The point here is one; hard work. There is no substitution for hard work. You can have studied well, passed with good marks, have values and ethically upright, powerful and helpful connections, but you must look for the job yourself. There is a class of youths that amaze me; they finish school, sit at home and wait for their uncles, powerful dads, or even friends to just find jobs for them and then connect them! Really? Of course, it works for some but I have never valued such people. Even when we are blessed with such people around, it is fair to also stand up and do the searching and, yes, let your uncles, friends or even parents help you but when they have met you on the way. Is there another way I can explain this?
Listen, do you really want a job? Look for all the possible places you can work in and drop there your application. Use internet, Facebook, and move around town like I did, ask people and friends, and, yes, drop your application at every place and pray that they consider you. Believe me, it is rare to drop 10-40 applications and you don’t get even one offer. Actually, it is almost impossible. And listen, when they don’t call you (at least 2 weeks following your application drop), go back to the same place and inquire. Remember to be collecting contacts (reception, working staff or even administrators) so you can always check on the response even without moving or traveling to the stations first.
3. Connect and socialize and let everyone know you need a job
Do you even get what I am saying? I am saying that connect with as many people as you can, socialize with as many people as you can, and most importantly, let everyone know that you recently graduated or dropped out of school and are looking for a job. In my example, you already noticed my first offer was just through the woman that served me at a small hotel near my friend’s residence. My next offer was through my good friend who we had studied together at Mutolere nursing school and it is this one that I took. The point is that I had friends or socialized with others, but also let them know I was looking for jobs. I won’t forget that day when my friend, Mateka Loise, called me and let me know about the job. And yes, when I later connected with the boss, it was real; the job was available. That is how I entered the employment stream.
For God’s sake, what makes you ashamed of telling people that you are looking for a job? We currently have the power of social media (Twitter, LinkedIn, Facebook, WhatsApp groups, and the general internet). Socialize, connect with people all over the world and let them know you need some job.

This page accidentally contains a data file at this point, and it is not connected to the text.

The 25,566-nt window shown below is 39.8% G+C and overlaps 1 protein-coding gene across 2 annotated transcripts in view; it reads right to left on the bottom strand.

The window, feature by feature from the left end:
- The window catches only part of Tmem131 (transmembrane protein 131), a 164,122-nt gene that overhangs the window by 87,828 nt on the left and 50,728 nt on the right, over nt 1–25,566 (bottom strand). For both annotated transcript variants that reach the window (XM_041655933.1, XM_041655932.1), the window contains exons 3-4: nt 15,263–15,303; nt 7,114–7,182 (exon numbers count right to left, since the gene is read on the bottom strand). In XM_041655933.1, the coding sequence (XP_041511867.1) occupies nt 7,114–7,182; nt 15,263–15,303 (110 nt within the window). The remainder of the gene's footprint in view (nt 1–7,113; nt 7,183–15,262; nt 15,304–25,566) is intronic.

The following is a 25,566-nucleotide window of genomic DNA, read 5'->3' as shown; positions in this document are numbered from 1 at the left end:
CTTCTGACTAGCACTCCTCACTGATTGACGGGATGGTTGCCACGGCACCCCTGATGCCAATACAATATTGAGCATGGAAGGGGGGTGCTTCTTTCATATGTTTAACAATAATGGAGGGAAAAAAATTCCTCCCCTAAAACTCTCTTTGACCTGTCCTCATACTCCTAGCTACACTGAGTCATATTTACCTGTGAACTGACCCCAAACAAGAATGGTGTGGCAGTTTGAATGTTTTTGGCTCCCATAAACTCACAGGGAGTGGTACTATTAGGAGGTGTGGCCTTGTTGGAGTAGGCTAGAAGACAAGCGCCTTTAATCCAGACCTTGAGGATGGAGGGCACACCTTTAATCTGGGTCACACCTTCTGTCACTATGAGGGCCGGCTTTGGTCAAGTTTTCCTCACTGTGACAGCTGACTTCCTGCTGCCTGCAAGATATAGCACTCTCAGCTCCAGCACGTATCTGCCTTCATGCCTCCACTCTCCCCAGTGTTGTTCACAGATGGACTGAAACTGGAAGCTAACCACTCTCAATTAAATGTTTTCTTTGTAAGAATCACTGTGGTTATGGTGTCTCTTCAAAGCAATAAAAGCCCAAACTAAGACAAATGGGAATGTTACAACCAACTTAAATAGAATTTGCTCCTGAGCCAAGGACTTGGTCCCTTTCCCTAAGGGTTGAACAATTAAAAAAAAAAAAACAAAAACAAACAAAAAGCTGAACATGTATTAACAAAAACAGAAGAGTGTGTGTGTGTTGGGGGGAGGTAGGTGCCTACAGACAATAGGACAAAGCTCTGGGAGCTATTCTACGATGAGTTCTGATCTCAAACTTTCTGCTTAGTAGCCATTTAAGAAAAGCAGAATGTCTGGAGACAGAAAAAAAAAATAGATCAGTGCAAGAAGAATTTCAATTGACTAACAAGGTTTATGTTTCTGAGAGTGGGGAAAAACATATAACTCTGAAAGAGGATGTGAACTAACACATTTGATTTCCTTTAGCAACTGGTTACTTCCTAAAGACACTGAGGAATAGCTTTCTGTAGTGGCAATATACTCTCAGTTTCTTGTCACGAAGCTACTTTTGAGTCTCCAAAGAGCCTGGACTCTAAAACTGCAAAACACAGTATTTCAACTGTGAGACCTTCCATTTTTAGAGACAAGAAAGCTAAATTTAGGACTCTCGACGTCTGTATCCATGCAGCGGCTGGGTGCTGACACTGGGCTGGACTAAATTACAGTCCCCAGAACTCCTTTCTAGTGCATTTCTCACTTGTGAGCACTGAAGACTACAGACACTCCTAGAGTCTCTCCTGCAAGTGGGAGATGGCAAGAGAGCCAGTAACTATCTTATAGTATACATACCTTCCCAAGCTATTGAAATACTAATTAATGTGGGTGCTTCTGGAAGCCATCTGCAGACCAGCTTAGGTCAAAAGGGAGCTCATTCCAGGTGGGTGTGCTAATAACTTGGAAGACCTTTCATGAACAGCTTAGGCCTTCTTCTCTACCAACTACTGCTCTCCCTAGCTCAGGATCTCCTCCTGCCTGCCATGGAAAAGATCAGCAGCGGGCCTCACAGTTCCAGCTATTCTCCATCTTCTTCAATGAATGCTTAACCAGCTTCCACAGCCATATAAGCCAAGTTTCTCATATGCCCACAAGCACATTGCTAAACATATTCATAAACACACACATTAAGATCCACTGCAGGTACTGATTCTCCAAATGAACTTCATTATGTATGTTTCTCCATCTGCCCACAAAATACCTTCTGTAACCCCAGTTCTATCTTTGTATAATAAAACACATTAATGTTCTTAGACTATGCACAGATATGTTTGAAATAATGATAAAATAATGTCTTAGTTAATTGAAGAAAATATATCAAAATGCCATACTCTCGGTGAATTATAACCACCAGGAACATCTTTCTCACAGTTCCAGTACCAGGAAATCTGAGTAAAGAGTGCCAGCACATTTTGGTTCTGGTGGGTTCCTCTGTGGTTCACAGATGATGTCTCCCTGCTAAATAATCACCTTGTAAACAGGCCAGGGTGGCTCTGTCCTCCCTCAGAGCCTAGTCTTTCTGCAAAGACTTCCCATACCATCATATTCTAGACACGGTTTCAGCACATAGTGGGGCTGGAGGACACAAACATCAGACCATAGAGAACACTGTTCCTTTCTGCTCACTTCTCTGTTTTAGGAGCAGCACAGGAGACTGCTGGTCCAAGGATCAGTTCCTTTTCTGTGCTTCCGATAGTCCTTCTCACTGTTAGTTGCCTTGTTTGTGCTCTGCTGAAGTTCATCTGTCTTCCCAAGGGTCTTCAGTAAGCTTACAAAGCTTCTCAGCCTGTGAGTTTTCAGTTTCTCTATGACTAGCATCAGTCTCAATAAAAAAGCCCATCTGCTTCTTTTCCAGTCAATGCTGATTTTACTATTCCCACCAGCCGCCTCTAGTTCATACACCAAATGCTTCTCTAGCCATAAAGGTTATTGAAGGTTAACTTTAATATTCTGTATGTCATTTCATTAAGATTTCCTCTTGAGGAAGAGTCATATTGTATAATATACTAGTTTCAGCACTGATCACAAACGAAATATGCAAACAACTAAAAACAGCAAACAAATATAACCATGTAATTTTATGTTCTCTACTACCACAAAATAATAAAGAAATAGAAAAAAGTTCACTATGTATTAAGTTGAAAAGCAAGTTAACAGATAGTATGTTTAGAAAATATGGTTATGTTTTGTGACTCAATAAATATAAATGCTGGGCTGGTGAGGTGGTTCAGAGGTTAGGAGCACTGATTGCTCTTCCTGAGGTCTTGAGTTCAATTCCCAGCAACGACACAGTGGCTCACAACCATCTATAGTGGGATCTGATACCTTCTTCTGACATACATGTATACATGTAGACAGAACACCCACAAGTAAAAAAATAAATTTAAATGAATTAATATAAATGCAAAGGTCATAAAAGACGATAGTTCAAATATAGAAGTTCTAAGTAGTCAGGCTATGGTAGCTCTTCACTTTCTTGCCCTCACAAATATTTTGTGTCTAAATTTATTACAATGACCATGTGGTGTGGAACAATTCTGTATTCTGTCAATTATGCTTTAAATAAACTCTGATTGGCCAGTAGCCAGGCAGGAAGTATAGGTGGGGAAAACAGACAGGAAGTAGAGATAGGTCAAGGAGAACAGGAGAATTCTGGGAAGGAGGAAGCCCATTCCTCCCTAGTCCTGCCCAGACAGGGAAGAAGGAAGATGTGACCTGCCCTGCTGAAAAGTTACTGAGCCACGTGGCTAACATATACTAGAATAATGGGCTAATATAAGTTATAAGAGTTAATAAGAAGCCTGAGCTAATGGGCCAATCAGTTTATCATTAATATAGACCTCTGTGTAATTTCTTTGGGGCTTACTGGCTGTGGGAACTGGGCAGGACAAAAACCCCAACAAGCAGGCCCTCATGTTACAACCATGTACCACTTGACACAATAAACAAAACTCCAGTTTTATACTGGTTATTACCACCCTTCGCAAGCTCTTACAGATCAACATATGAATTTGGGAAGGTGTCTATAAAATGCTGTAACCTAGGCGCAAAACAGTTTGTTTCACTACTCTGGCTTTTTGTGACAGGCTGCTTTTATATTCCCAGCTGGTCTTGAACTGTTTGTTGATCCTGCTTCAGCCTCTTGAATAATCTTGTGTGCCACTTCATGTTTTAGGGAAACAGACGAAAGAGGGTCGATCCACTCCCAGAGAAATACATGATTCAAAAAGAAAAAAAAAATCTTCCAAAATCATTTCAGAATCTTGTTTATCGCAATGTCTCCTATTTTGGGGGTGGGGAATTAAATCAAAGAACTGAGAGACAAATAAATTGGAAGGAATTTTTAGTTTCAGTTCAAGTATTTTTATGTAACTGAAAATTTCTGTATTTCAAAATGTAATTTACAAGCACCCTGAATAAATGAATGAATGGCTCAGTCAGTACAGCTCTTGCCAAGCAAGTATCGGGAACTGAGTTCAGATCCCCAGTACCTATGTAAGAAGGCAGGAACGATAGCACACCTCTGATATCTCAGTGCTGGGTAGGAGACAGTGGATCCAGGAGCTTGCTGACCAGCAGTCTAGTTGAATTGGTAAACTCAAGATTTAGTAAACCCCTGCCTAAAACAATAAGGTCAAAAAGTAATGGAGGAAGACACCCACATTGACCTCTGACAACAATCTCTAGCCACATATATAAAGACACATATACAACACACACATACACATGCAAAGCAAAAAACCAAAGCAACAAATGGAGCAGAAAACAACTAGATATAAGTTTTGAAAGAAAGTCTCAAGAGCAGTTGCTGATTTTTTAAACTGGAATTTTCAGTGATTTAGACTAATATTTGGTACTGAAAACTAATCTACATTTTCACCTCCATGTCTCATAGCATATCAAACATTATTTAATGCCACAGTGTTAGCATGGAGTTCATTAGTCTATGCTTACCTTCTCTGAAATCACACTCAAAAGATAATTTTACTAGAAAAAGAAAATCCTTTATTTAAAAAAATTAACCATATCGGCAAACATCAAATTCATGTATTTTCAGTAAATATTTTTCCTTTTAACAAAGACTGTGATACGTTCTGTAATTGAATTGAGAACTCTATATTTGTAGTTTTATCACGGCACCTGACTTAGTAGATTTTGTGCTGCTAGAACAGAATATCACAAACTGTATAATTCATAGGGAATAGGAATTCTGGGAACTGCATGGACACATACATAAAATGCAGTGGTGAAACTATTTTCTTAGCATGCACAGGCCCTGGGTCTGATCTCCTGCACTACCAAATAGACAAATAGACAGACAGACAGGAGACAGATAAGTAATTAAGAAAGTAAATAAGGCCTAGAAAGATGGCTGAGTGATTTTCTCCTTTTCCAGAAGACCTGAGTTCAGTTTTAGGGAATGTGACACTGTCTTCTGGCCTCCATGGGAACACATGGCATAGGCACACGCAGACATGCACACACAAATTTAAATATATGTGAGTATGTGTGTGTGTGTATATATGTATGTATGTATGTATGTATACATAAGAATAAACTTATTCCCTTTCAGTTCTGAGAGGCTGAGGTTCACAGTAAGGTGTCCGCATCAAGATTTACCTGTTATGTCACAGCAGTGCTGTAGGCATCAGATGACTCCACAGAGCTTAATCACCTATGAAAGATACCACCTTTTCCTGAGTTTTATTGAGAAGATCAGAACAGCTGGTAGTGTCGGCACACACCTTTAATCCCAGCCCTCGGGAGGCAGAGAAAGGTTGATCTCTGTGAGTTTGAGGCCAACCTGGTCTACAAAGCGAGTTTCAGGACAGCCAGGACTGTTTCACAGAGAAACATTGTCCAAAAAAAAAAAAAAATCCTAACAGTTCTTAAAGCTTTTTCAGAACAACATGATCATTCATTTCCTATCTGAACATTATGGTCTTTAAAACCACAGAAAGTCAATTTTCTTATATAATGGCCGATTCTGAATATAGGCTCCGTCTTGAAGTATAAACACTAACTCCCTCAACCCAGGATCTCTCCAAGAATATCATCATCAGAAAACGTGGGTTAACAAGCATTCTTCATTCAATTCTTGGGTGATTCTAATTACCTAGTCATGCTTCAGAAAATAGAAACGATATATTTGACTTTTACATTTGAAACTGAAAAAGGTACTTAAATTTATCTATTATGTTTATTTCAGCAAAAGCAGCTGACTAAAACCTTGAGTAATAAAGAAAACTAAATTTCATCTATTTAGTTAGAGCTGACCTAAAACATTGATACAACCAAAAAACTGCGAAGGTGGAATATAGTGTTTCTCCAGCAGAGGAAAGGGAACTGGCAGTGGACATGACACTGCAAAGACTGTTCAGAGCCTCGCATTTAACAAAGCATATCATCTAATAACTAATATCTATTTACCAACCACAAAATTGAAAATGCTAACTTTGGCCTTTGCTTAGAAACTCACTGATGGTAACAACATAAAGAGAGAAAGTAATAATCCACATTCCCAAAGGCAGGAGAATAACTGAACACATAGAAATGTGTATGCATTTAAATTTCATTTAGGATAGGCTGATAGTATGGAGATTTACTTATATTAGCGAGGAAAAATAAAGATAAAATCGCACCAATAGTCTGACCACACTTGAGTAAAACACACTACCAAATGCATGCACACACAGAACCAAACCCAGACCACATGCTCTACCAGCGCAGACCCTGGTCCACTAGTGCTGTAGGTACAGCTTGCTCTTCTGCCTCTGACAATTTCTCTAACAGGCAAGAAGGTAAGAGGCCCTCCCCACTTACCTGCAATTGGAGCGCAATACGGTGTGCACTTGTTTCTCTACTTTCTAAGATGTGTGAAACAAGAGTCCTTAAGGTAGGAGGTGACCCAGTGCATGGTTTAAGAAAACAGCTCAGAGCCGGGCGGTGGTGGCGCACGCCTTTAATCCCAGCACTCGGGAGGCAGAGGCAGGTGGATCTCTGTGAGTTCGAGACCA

Search on Google for different jobs available in your country and just apply. Utilize every opportunity that you have at your exposure, especially the people you socialize and live with every day; let them know you need a job. Whether you scroll through tips offered at monster.com, the Guardian, or even Forbes, the tricks are the same; work hard, utilize social media and connections, and practically search for the jobs yourself. That is the magic.
NB: Your first job is not your defining job so don’t mind about it so much. Just use it to get to your dream job. I repeat this; never give up on your dream job till you get there. You are just practicing patience or waiting for your dream job but doing something in the meanwhile.
4. Volunteer or apply for internship
The difference between volunteering and internship is more about the motive than the real practice. In other words, “an internship is something you choose to do in order to develop your skills in a profession while volunteering is anything you do due to the driving force of the desire to help” (International Volunteer Directory). In both cases, there is no formal salary earning though in some situation and depending on the organizations’ management, volunteers and interns can be paid or facilitated. Yates Kylie (2014) adds that internship is more formal and interns are legally committed to work and the purpose is to benefit themselves and not the organization whereas the volunteer has no such legal attachment to work, is more informal, and works primarily to benefit others. The point here is; you can get your first job through internship or volunteering. Listen, this works.